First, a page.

From Vertical Industrial To Smart Parcels: These 10 Innovations Could Radically Alter Urban Logistics
Urban logistics is in a tight spot. Demand is growing rapidly — e-commerce’s need for last-mile delivery space is undimmed, and the old occupiers of small industrial units still need them.
In spite of growing rents and capital values, the sector still cannot compete with uses like residential to buy land for new schemes. Technology is advancing rapidly and changing the way occupiers use space.
Here are 10 innovations in the urban logistics space that speakers at Bisnow London’s Industrial and E-Commerce event predicted as having a huge impact on the sector.
Some will help ease the chronic lack of supply; some could be detrimental to the sector. But they will all shape what is one of the hottest markets in real estate.
1. Vertical buildings
There was pretty much consensus — developers need to build multi-storey logistics assets. “It’s been common in Asia since the 1970s, and I’m pretty sure back then it was considered a bit racy,” M7 Real Estate Chief Executive Richard Croft said. Investors, developers and users are wary of multi-storey logistics, but in the absence of other solutions, he believes the market will be forced to follow the lead of developers like Gazeley and build upward around big cities like London.
“I’m optimistic about possibilities,” Delin Capital Managing Director Ekaterina Avdonina said. “The mayor’s office seems open to innovation.”
2. Driverless cars
“In 10 years’ time you will not see private cars any more in cities, that’s a personal bet of mine,” Zalando Vice President of Corporate Real Estate Raimund Paetzmann said. A bold prediction, and driverless vehicles would have a huge impact on logistics, but particularly urban logistics. Currently warehouse locations are to a big extent determined by how big an area can be reached by a truck driver in a single shift. If trucks do not need drivers any more, then logistics does not need to be positioned as close to towns, as orders can be fulfilled from larger warehouses and by fleets of driverless vehicles. “If you look at how the sector works in areas that are not land constrained its very different,” Prologis Director of Development and Leasing Oliver Bycroft said.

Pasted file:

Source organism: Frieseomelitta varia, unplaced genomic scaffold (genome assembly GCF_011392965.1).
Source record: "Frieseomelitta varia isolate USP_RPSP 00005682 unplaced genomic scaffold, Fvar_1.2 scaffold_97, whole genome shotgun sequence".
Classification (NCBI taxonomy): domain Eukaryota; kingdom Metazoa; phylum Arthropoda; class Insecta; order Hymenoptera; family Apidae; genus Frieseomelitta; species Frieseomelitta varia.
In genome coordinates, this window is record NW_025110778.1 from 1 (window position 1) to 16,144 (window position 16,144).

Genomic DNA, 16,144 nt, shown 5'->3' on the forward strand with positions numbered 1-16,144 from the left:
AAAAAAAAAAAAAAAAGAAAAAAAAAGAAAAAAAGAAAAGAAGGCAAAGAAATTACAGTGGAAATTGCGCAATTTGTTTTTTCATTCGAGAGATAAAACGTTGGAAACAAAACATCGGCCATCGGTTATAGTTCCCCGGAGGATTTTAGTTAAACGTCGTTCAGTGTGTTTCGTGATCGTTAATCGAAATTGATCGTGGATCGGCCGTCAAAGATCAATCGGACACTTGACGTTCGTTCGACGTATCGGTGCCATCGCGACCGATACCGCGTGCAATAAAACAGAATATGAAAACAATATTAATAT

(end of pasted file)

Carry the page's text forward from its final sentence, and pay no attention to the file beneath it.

3. Forget about drones
Segro Business Unit Director Alan Holland expanded on this point to illustrate how drones, in spite of the hype, are unlikely to become a major part of the logistics network any time soon. “Driverless vehicles are a big part of our customers’ thinking, but drones they are not talking about so much," he said. "There is a big issue around security and in dense urban environments do you really want a lot of them flying around?”
4. Space as a service coming to logistics
Just as Uber and Airbnb have activated under-used assets in the car and hospitality worlds, similar technology platforms could ease the undersupply of space in the urban logistics sector — Flexe is one example. “If you have one retailer which does 70% of its business at a particular time of year, and another that does its business at another time of year, then we will see solutions that allow them to share their space and utilise it when they need it,” Bycroft said.